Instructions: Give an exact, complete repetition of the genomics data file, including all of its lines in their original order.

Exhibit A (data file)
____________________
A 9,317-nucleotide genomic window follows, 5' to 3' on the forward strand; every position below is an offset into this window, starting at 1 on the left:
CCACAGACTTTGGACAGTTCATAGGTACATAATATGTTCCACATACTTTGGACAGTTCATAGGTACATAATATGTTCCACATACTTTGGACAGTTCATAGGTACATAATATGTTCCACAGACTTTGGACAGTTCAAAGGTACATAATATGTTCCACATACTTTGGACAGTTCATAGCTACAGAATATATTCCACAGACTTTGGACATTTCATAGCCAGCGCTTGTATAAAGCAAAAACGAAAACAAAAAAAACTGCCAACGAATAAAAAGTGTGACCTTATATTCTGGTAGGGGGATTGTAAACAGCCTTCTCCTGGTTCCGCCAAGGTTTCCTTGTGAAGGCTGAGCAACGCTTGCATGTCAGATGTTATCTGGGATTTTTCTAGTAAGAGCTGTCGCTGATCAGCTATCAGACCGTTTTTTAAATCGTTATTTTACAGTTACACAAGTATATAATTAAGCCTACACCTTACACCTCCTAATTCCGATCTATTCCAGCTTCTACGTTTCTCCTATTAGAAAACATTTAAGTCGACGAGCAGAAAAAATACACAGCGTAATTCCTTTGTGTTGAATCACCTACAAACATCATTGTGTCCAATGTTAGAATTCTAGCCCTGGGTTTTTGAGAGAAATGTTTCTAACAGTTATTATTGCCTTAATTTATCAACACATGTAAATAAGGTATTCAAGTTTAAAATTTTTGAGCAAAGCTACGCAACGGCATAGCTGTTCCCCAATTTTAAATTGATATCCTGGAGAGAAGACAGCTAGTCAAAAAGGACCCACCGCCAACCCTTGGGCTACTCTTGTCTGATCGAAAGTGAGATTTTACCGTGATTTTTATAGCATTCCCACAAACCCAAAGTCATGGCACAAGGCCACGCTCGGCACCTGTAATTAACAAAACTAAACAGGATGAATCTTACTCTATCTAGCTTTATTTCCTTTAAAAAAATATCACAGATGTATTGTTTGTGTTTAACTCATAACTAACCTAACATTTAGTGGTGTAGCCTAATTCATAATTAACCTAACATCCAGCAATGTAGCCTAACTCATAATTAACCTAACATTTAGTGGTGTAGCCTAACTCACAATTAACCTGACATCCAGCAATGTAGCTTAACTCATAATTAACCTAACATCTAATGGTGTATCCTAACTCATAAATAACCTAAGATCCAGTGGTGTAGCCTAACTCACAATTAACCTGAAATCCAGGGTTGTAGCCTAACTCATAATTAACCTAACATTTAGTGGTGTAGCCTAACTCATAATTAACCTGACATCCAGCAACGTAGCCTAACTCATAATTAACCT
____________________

A 9,317-nucleotide genomic window follows, 5' to 3' on the forward strand; every position below is an offset into this window, starting at 1 on the left:
CCACAGACTTTGGACAGTTCATAGGTACATAATATGTTCCACATACTTTGGACAGTTCATAGGTACATAATATGTTCCACATACTTTGGACAGTTCATAGGTACATAATATGTTCCACAGACTTTGGACAGTTCAAAGGTACATAATATGTTCCACATACTTTGGACAGTTCATAGCTACAGAATATATTCCACAGACTTTGGACATTTCATAGCCAGCGCTTGTATAAAGCAAAAACGAAAACAAAAAAAACTGCCAACGAATAAAAAGTGTGACCTTATATTCTGGTAGGGGGATTGTAAACAGCCTTCTCCTGGTTCCGCCAAGGTTTCCTTGTGAAGGCTGAGCAACGCTTGCATGTCAGATGTTATCTGGGATTTTTCTAGTAAGAGCTGTCGCTGATCAGCTATCAGACCGTTTTTTAAATCGTTATTTTACAGTTACACAAGTATATAATTAAGCCTACACCTTACACCTCCTAATTCCGATCTATTCCAGCTTCTACGTTTCTCCTATTAGAAAACATTTAAGTCGACGAGCAGAAAAAATACACAGCGTAATTCCTTTGTGTTGAATCACCTACAAACATCATTGTGTCCAATGTTAGAATTCTAGCCCTGGGTTTTTGAGAGAAATGTTTCTAACAGTTATTATTGCCTTAATTTATCAACACATGTAAATAAGGTATTCAAGTTTAAAATTTTTGAGCAAAGCTACGCAACGGCATAGCTGTTCCCCAATTTTAAATTGATATCCTGGAGAGAAGACAGCTAGTCAAAAAGGACCCACCGCCAACCCTTGGGCTACTCTTGTCTGATCGAAAGTGAGATTTTACCGTGATTTTTATAGCATTCCCACAAACCCAAAGTCATGGCACAAGGCCACGCTCGGCACCTGTAATTAACAAAACTAAACAGGATGAATCTTACTCTATCTAGCTTTATTTCCTTTAAAAAAATATCACAGATGTATTGTTTGTGTTTAACTCATAACTAACCTAACATTTAGTGGTGTAGCCTAATTCATAATTAACCTAACATCCAGCAATGTAGCCTAACTCATAATTAACCTAACATTTAGTGGTGTAGCCTAACTCACAATTAACCTGACATCCAGCAATGTAGCTTAACTCATAATTAACCTAACATCTAATGGTGTATCCTAACTCATAAATAACCTAAGATCCAGTGGTGTAGCCTAACTCACAATTAACCTGAAATCCAGGGTTGTAGCCTAACTCATAATTAACCTAACATTTAGTGGTGTAGCCTAACTCATAATTAACCTGACATCCAGCAACGTAGCCTAACTCATAATTAACCT